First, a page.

|From||"Roger Brugge" <email@example.com>|
|Date||Thu, 20 Nov 2014 09:58:12 +0000|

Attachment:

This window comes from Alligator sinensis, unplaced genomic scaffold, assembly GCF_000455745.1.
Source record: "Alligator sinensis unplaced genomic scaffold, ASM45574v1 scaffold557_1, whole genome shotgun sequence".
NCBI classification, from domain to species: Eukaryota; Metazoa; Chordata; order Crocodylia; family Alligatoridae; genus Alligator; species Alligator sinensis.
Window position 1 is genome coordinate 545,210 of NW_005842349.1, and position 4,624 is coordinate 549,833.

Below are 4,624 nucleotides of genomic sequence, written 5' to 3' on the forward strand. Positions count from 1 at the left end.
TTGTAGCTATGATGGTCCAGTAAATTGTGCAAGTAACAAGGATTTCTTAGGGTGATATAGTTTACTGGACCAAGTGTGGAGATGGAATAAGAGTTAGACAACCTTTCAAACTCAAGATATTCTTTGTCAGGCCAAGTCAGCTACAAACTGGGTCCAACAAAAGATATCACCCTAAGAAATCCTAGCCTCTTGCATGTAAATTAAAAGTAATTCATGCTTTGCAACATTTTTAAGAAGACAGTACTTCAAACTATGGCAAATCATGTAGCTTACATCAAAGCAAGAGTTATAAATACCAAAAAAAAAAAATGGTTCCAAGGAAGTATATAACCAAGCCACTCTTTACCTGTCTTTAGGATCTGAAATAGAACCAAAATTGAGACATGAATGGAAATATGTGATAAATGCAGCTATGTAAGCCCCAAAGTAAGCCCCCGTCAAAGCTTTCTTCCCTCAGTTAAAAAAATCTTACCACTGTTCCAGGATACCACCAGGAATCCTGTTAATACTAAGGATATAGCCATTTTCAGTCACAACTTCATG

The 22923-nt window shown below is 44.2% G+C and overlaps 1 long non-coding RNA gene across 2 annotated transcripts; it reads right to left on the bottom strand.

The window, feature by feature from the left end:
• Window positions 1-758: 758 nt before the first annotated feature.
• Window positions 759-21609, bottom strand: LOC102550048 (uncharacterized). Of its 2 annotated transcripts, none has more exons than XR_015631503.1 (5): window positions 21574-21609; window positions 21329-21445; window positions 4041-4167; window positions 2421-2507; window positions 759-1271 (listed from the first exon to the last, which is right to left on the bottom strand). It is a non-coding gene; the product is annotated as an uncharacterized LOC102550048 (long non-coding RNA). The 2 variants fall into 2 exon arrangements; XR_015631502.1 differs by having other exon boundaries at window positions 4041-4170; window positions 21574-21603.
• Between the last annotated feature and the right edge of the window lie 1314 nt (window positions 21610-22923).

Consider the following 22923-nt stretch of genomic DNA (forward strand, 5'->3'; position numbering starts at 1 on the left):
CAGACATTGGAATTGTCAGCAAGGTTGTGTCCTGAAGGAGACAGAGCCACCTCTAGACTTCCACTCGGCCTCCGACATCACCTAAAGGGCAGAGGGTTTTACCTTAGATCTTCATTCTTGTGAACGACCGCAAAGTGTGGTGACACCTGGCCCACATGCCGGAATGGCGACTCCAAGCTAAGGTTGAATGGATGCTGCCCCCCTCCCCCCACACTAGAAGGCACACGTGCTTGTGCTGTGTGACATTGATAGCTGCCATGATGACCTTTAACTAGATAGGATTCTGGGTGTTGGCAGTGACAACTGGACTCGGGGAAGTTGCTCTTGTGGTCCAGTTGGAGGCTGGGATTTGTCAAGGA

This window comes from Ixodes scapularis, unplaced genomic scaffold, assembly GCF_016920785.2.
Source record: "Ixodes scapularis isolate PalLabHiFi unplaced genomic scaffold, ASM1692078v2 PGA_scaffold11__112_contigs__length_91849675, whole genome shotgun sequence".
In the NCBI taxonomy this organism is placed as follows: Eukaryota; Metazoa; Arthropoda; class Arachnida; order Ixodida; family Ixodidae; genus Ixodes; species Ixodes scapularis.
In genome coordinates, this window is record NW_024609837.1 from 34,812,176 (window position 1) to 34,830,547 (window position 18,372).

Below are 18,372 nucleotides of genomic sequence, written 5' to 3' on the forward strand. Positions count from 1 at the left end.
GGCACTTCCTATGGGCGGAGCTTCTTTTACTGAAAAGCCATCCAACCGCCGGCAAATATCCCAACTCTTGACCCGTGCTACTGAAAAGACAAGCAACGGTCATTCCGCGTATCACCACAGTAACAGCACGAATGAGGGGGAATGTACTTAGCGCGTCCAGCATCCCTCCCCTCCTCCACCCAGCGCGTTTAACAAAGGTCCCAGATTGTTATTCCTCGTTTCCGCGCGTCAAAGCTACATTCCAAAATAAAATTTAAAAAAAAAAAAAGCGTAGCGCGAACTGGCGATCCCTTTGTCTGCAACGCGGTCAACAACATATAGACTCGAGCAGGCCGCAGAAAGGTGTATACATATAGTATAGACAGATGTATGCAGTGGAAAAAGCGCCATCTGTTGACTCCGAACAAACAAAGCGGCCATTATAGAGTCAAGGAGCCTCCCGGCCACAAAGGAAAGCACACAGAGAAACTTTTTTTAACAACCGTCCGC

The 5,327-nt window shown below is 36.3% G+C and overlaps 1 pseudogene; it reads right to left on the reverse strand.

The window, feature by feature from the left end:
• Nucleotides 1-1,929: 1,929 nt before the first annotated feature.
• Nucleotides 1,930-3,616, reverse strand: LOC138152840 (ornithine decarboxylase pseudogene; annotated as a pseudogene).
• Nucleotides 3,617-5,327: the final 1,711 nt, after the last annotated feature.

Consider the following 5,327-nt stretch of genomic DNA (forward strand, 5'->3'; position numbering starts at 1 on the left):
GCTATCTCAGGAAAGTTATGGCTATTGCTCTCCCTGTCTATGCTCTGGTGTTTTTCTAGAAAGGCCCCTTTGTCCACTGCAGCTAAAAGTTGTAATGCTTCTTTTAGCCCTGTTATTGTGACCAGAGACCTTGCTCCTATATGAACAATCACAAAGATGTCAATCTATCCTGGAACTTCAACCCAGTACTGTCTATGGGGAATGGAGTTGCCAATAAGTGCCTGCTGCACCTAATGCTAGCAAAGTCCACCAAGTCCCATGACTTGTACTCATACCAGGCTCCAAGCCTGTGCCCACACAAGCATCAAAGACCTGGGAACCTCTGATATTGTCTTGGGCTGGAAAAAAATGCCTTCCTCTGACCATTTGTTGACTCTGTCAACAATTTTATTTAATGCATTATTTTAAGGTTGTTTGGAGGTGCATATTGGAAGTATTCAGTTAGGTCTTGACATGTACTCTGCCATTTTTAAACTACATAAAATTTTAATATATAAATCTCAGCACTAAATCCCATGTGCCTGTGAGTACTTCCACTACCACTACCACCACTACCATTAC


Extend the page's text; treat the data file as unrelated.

Research fellow at the University of Reading Full-time, fixed-term (18 months), Grade 6 (£28,695-£30,434) Despite extensive work on the public understanding of risk in, for example, health sciences, there has to date been relatively little corresponding work for natural hazards. This novel inter-disciplinary project will investigate how to improve the way risk is communicated for a range of natural hazards. The job-holder will be involved in three main strands of research. Firstly they will conduct quantitative and qualitative studies of how three groups understand natural hazard risk information. Initial surveys will assess how well each of the three groups, risk practitioners, their clients and a control group made up of the general public understand natural hazard risk information, as well as differences in the use of the information between the groups. Follow-on controlled studies with small groups of participants will focus on areas of interest revealed by the early work and particular problems in risk communication for natural hazards such as low-probability, high-risk events. The second strand will be to develop new methods to communicate risk to end users for all of the hazards considered. The methods will be developed jointly by the project team, members of the research consortium and industrial project partners. There is a particular need to address two generic methodologies used for risk communication: probability of exceedance (PoE) curves for loss and hazard maps. A final, crucial part of this strand is to assess the ability of the developed methods to communicate the uncertainty appropriately. As shown extensively by MacEachren et al. (2005) many authors have developed or proposed methods for visualizing uncertainty, but there has been little end-user testing of these methods. Finally, throughout the course of the project there will be a number of opportunities to engage with both industrial stakeholders and the general public to start off broader discussion about how risk is communicated and used and the researcher would have a specific remit to be involved in these activities both to promote the science they are doing and develop opportunities for further research. You will have: - PhD or equivalent in Meteorology, Psychology or Information Design - Previous experience of participation in empirical research projects - Ability to carry out and support high quality academic research. - Knowledge of quantitative and qualitative methods of data analysis - Strong knowledge of experimental design - Good scientific writing, presentation and communication skills. For more details please see: http://www.reading.ac.uk/about/jobs/about-job-details.aspx?vacancy_id=25860980X3 Or contact: Andrew Charlton-Perez (firstname.lastname@example.org<mailto:email@example.com>)
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